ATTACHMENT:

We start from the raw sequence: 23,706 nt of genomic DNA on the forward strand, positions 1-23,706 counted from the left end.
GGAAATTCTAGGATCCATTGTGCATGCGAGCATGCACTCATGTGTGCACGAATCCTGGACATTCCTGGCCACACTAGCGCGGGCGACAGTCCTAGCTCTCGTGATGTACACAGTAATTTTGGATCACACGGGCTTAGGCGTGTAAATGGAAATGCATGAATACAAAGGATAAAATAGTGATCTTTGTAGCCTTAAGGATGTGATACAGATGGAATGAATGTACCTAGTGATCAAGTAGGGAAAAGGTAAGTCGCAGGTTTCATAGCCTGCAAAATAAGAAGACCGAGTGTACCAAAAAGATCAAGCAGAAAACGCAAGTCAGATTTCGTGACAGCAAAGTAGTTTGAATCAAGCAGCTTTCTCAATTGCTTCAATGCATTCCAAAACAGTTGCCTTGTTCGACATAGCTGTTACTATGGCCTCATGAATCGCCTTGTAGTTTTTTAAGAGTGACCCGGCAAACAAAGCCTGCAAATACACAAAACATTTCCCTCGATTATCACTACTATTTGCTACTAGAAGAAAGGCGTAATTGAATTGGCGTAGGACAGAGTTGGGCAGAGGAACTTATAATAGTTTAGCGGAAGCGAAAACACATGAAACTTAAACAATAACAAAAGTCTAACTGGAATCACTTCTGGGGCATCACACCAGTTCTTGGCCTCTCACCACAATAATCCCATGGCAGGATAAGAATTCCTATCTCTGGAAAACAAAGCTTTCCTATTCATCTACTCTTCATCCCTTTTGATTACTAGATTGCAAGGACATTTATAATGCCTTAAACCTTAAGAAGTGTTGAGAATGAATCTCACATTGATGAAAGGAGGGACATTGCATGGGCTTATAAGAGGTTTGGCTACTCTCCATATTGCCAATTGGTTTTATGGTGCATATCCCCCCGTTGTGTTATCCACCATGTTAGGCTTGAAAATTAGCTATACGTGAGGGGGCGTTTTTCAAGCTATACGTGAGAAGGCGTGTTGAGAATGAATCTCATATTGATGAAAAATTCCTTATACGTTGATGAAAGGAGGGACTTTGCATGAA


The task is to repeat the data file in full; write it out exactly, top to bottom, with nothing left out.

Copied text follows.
We start from the raw sequence: 23,706 nt of genomic DNA on the forward strand, positions 1-23,706 counted from the left end.
GGAAATTCTAGGATCCATTGTGCATGCGAGCATGCACTCATGTGTGCACGAATCCTGGACATTCCTGGCCACACTAGCGCGGGCGACAGTCCTAGCTCTCGTGATGTACACAGTAATTTTGGATCACACGGGCTTAGGCGTGTAAATGGAAATGCATGAATACAAAGGATAAAATAGTGATCTTTGTAGCCTTAAGGATGTGATACAGATGGAATGAATGTACCTAGTGATCAAGTAGGGAAAAGGTAAGTCGCAGGTTTCATAGCCTGCAAAATAAGAAGACCGAGTGTACCAAAAAGATCAAGCAGAAAACGCAAGTCAGATTTCGTGACAGCAAAGTAGTTTGAATCAAGCAGCTTTCTCAATTGCTTCAATGCATTCCAAAACAGTTGCCTTGTTCGACATAGCTGTTACTATGGCCTCATGAATCGCCTTGTAGTTTTTTAAGAGTGACCCGGCAAACAAAGCCTGCAAATACACAAAACATTTCCCTCGATTATCACTACTATTTGCTACTAGAAGAAAGGCGTAATTGAATTGGCGTAGGACAGAGTTGGGCAGAGGAACTTATAATAGTTTAGCGGAAGCGAAAACACATGAAACTTAAACAATAACAAAAGTCTAACTGGAATCACTTCTGGGGCATCACACCAGTTCTTGGCCTCTCACCACAATAATCCCATGGCAGGATAAGAATTCCTATCTCTGGAAAACAAAGCTTTCCTATTCATCTACTCTTCATCCCTTTTGATTACTAGATTGCAAGGACATTTATAATGCCTTAAACCTTAAGAAGTGTTGAGAATGAATCTCACATTGATGAAAGGAGGGACATTGCATGGGCTTATAAGAGGTTTGGCTACTCTCCATATTGCCAATTGGTTTTATGGTGCATATCCCCCCGTTGTGTTATCCACCATGTTAGGCTTGAAAATTAGCTATACGTGAGGGGGCGTTTTTCAAGCTATACGTGAGAAGGCGTGTTGAGAATGAATCTCATATTGATGAAAAATTCCTTATACGTTGATGAAAGGAGGGACTTTGCATGAA